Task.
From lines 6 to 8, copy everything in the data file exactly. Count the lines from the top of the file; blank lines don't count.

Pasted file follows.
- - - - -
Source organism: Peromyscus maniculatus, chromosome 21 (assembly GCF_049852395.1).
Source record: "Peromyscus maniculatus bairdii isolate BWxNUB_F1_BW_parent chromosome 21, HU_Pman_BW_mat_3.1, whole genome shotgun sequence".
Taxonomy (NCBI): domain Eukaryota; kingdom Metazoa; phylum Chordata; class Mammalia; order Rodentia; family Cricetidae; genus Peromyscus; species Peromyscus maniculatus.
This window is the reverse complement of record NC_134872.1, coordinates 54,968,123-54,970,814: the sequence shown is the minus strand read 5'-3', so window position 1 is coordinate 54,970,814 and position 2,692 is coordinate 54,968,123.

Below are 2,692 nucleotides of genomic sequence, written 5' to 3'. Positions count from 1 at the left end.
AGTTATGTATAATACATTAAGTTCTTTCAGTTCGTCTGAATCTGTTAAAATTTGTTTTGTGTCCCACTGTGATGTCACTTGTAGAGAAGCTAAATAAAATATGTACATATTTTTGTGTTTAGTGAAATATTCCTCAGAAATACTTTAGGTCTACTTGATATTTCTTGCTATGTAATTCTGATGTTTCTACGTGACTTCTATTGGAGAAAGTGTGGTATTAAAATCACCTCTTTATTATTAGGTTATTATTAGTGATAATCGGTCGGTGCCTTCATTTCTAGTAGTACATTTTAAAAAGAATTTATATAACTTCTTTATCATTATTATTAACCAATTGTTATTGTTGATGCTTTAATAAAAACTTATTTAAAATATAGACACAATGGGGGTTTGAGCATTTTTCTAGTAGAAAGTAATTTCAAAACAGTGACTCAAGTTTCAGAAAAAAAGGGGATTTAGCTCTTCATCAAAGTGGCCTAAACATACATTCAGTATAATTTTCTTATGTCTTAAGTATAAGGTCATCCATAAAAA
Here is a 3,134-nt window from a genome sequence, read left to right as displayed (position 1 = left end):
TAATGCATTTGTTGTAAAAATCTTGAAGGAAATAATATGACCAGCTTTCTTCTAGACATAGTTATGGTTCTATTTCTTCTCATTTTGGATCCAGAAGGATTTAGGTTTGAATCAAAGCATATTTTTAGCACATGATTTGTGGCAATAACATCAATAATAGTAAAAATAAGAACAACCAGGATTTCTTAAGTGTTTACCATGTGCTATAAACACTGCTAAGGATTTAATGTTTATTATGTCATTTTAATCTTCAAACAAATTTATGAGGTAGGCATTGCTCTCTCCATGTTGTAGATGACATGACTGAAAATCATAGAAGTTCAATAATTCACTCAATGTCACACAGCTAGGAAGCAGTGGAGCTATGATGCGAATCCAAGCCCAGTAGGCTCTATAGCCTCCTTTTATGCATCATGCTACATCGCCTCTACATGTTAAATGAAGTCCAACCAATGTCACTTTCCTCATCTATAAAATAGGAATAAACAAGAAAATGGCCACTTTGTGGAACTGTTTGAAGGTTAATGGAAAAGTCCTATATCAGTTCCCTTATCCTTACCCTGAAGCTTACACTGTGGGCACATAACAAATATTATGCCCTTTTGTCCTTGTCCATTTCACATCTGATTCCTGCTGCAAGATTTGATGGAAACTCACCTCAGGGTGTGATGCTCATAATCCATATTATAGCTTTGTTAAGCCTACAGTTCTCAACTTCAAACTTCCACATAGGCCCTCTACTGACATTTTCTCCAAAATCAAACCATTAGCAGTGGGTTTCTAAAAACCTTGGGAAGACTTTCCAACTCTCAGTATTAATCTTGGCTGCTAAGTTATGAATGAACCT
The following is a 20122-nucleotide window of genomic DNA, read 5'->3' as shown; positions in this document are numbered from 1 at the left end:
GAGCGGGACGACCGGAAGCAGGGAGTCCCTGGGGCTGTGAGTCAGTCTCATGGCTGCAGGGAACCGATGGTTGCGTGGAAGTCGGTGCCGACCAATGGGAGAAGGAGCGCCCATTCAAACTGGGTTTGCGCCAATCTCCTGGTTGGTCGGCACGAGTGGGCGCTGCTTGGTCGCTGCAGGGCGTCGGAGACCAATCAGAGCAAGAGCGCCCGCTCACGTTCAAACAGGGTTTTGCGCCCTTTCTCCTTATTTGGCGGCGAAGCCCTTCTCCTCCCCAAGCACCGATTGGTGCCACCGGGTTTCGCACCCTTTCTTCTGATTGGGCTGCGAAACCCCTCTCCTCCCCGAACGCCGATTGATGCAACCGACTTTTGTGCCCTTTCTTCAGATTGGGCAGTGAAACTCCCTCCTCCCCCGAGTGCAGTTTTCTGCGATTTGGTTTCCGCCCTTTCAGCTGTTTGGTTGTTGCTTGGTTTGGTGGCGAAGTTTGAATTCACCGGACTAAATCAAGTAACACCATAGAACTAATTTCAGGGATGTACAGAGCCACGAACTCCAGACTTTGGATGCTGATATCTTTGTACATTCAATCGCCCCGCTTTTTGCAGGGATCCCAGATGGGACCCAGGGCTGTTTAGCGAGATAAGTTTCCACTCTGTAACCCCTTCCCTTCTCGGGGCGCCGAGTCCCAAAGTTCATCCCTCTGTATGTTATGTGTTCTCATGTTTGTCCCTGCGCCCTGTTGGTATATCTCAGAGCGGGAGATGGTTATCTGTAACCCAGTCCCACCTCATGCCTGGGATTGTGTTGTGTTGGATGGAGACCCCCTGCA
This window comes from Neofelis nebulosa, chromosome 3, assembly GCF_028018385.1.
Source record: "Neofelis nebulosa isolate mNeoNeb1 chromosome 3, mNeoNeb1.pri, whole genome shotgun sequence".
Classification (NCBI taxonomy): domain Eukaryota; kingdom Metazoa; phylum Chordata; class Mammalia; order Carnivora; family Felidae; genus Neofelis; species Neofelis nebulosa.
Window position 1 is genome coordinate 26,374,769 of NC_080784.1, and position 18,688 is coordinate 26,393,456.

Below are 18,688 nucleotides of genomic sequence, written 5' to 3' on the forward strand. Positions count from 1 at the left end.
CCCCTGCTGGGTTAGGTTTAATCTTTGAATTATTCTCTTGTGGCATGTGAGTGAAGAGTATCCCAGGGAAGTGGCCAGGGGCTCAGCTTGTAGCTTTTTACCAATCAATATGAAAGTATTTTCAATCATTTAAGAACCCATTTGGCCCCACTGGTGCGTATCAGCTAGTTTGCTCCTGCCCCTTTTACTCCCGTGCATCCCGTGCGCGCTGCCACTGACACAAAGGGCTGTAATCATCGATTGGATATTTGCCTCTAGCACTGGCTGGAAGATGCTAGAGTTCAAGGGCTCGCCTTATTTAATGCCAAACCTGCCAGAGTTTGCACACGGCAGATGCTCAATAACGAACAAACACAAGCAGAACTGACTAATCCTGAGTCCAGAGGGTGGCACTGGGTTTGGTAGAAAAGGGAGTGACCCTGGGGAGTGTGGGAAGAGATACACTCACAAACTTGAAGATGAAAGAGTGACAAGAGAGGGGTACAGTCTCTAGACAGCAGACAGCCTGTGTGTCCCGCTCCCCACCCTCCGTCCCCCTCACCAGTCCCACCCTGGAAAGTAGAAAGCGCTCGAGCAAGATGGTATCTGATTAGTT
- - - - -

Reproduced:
AGTTATGTATAATACATTAAGTTCTTTCAGTTCGTCTGAATCTGTTAAAATTTGTTTTGTGTCCCACTGTGATGTCACTTGTAGAGAAGCTAAATAAAATATGTACATATTTTTGTGTTTAGTGAAATATTCCTCAGAAATACTTTAGGTCTACTTGATATTTCTTGCTATGTAATTCTGATGTTTCTACGTGACTTCTATTGGAGAAAGTGTGGTATTAAAATCACCTCTTTATTATTAGGTTATTATTAGTGATAATCGGTCGGTGCCTTCATTTCTAGTAGTACATTTTAAAAAGAATTTATATAACTTCTTTATCATTATTATTAACCAATTGTTATTGTTGATGCTTTAATAAAAACTTATTTAAAATATAGACACAATGGGGGTTTGAGCATTTTTCTAGTAGAAAGTAATTTCAAAACAGTGACTCAAGTTTCAGAAAAAAAGGGGATTTAGCTCTTCATCAAAGTGGCCTAAACATACATTCAGTATAATTTTCTTATGTCTTAAGTATAAGGTCATCCATAAAAA
Here is a 3,134-nt window from a genome sequence, read left to right as displayed (position 1 = left end):
TAATGCATTTGTTGTAAAAATCTTGAAGGAAATAATATGACCAGCTTTCTTCTAGACATAGTTATGGTTCTATTTCTTCTCATTTTGGATCCAGAAGGATTTAGGTTTGAATCAAAGCATATTTTTAGCACATGATTTGTGGCAATAACATCAATAATAGTAAAAATAAGAACAACCAGGATTTCTTAAGTGTTTACCATGTGCTATAAACACTGCTAAGGATTTAATGTTTATTATGTCATTTTAATCTTCAAACAAATTTATGAGGTAGGCATTGCTCTCTCCATGTTGTAGATGACATGACTGAAAATCATAGAAGTTCAATAATTCACTCAATGTCACACAGCTAGGAAGCAGTGGAGCTATGATGCGAATCCAAGCCCAGTAGGCTCTATAGCCTCCTTTTATGCATCATGCTACATCGCCTCTACATGTTAAATGAAGTCCAACCAATGTCACTTTCCTCATCTATAAAATAGGAATAAACAAGAAAATGGCCACTTTGTGGAACTGTTTGAAGGTTAATGGAAAAGTCCTATATCAGTTCCCTTATCCTTACCCTGAAGCTTACACTGTGGGCACATAACAAATATTATGCCCTTTTGTCCTTGTCCATTTCACATCTGATTCCTGCTGCAAGATTTGATGGAAACTCACCTCAGGGTGTGATGCTCATAATCCATATTATAGCTTTGTTAAGCCTACAGTTCTCAACTTCAAACTTCCACATAGGCCCTCTACTGACATTTTCTCCAAAATCAAACCATTAGCAGTGGGTTTCTAAAAACCTTGGGAAGACTTTCCAACTCTCAGTATTAATCTTGGCTGCTAAGTTATGAATGAACCT